Monogr. Acad. Nat. Sci. Philadelphia 1: 212. 1935.
Herbs. Stems ascending to erect, 40–90 cm, retrorsely hairy proximally, usually retrorsely hairy distally, not glaucous. Leaves basal and cauline, basal sometimes withering by anthesis, not leathery, glabrate to puberulent; basal and proximal cauline 40–150 × 10–26 mm, blade oval to elliptic, base tapered, margins entire or ± denticulate, apex rounded to obtuse; cauline 7 or 8 pairs, sessile, 17–110 × 3–20 mm, blade oblanceolate to lanceolate, base tapered to clasping, margins entire or denticulate to serrulate, apex obtuse to acute. Thyrses interrupted, conic, 11–22 cm, axis glabrous or sparsely glandular-pubescent, verticillasters 4–6, cymes (2–)5–8-flowered, 2 per node; proximal bracts lanceolate, 10–15 × 3–5 mm, margins entire; peduncles and pedicels ascending to erect, glabrous or sparsely glandular-pubescent. Flowers: calyx lobes ovate, 1.5–3.5(–4) × 0.9–1.5 mm, sparsely glandular-pubescent; corolla white, sometimes tinged lavender or purple, with reddish purple nectar guides, ventricose, 15–20(–22) mm, glandular-pubescent externally, sparsely white-pubescent internally abaxially, tube 5–6 mm, throat abruptly inflated, 5–7 mm diam., slightly 2-ridged abaxially; stamens included, pollen sacs opposite, navicular, 0.8–1 mm, dehiscing completely, connective splitting, sides glabrous, sometimes sparsely pubescent, hairs white, to 0.2 mm, sutures papillate; staminode 8–10 mm, reaching orifice, 0.3–0.4 mm diam., tip straight to slightly recurved, distal 3–4 mm pilose, hairs yellowish, to 1 mm; style 10–12 mm. Capsules 5–8 × 4–5 mm, glabrous.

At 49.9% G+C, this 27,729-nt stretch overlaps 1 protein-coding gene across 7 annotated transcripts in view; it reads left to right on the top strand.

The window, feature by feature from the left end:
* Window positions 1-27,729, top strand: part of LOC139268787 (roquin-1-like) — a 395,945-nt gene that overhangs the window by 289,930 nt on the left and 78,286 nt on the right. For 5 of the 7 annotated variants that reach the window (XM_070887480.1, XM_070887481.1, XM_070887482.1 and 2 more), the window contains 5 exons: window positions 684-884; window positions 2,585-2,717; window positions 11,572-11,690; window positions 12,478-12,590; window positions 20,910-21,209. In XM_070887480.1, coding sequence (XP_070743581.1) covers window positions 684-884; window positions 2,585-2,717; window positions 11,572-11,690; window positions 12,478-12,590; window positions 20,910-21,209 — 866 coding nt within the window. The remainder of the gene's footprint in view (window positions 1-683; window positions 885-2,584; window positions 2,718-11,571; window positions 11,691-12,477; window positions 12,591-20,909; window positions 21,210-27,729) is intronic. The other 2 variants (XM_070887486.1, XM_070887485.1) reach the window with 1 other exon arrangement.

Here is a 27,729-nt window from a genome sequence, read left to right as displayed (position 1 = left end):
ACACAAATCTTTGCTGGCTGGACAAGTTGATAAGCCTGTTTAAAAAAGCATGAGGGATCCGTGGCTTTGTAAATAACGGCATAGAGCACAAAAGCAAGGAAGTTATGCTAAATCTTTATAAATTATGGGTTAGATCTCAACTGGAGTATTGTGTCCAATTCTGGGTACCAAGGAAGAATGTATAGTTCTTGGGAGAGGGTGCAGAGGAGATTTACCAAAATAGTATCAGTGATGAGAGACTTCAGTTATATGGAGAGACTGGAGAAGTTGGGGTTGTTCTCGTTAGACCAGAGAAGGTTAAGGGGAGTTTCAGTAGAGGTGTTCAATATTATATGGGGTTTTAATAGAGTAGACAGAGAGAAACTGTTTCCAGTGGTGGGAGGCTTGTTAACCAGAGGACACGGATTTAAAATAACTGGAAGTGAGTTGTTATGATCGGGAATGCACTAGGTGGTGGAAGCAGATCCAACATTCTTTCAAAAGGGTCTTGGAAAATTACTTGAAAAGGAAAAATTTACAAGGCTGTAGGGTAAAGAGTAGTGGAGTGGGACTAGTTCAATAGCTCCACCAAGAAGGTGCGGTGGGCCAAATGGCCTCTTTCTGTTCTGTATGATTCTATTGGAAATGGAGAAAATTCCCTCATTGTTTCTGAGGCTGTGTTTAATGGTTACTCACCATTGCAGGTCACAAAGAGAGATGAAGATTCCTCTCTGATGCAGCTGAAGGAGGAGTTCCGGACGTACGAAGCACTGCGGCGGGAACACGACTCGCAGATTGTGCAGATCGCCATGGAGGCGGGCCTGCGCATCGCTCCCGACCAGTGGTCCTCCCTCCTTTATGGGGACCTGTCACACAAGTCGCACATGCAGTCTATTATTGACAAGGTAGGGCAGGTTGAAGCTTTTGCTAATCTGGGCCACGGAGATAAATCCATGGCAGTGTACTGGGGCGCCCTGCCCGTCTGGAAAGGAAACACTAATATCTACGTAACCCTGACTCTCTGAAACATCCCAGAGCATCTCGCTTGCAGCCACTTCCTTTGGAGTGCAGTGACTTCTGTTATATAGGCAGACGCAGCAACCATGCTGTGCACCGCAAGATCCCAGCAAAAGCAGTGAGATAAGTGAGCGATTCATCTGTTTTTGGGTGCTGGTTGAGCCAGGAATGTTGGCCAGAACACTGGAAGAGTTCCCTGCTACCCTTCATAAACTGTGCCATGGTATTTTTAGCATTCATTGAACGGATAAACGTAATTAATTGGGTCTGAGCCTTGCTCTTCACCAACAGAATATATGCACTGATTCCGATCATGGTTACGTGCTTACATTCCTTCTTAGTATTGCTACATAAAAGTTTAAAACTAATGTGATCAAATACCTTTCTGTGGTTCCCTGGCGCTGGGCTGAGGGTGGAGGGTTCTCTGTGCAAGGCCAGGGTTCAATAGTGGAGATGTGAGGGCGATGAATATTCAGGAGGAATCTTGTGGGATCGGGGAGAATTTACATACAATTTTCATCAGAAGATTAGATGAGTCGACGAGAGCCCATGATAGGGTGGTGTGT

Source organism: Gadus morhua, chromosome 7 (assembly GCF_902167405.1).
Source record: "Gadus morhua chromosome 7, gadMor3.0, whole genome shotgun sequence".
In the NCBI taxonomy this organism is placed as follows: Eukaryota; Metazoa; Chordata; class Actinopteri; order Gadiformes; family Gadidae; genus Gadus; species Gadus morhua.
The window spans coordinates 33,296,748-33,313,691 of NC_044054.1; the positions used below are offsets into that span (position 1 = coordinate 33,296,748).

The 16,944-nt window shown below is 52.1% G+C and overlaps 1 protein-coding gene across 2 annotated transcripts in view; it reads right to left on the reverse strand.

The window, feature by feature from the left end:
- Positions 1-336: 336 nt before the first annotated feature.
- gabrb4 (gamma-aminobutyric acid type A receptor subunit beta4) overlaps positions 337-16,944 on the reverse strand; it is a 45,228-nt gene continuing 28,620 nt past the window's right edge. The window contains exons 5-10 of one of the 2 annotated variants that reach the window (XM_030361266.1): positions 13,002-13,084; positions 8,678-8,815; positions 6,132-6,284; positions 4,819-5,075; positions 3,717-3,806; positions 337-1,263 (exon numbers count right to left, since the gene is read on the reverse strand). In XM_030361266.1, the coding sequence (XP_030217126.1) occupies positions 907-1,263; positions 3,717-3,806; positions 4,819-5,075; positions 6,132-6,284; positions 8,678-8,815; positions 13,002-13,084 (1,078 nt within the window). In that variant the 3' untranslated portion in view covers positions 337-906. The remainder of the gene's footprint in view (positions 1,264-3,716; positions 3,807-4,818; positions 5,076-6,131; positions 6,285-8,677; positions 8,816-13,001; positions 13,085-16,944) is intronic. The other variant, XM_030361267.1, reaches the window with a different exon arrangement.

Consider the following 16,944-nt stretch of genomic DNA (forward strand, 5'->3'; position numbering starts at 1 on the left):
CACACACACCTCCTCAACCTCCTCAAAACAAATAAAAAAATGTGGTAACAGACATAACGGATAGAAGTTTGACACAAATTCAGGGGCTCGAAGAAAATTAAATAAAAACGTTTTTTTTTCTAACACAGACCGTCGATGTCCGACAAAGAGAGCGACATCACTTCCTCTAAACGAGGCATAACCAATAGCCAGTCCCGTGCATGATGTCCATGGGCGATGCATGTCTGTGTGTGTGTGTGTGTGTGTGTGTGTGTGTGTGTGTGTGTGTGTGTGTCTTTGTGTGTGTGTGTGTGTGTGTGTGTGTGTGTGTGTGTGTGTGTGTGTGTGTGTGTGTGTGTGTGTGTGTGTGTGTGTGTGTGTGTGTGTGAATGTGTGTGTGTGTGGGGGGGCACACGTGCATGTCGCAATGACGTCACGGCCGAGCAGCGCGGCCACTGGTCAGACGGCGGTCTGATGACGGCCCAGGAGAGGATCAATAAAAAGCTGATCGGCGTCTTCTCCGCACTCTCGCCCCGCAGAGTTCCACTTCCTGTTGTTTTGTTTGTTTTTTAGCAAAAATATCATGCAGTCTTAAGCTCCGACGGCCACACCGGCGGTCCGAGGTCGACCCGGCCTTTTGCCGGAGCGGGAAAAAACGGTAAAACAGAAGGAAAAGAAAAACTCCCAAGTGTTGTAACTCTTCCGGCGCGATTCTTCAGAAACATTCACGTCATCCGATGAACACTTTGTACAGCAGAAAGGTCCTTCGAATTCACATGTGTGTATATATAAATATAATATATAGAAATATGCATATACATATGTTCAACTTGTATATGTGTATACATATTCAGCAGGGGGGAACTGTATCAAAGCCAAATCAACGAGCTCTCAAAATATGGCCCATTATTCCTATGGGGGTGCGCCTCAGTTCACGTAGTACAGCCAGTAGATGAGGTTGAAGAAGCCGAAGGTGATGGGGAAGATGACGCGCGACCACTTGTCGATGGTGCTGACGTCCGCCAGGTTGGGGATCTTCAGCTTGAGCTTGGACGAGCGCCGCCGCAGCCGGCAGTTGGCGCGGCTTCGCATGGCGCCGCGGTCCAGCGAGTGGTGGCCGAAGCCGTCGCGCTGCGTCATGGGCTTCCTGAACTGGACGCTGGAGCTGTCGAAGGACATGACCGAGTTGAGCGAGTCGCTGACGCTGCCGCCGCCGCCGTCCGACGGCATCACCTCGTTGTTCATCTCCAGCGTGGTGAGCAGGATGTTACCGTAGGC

Phenology: Flowering May–Jun.
Habitat: Rocky oak woods, fields.
Elevation: 100–200 m.
A. C. Koelling (1964) assessed Penstemon deamii and its allies using morphological, cytological, and breeding studies. He concluded that P. deamii is a distinct member of the eastern North American polyploids that include P. calycosus, P. digitalis, and P. laevigatus. Geographically sympatric with P. calycosus and P. digitalis, P. deamii is distinguished from those two species by its shorter calyx lobes [1.5–3.5(–4) mm versus 4–9 mm], corollas [15–20(–22) mm versus (17–)20–35 mm], and pollen sacs (0.8–1 mm versus 1.2–1.7 mm). The species appears to be limited to Clark, Crawford, Floyd, Harrison, and Marion counties (K. Yatskievych 2000). Reports of P. deamii from southern Illinois appear to be based on specimens of questionable provenance or misidentifications (Koelling).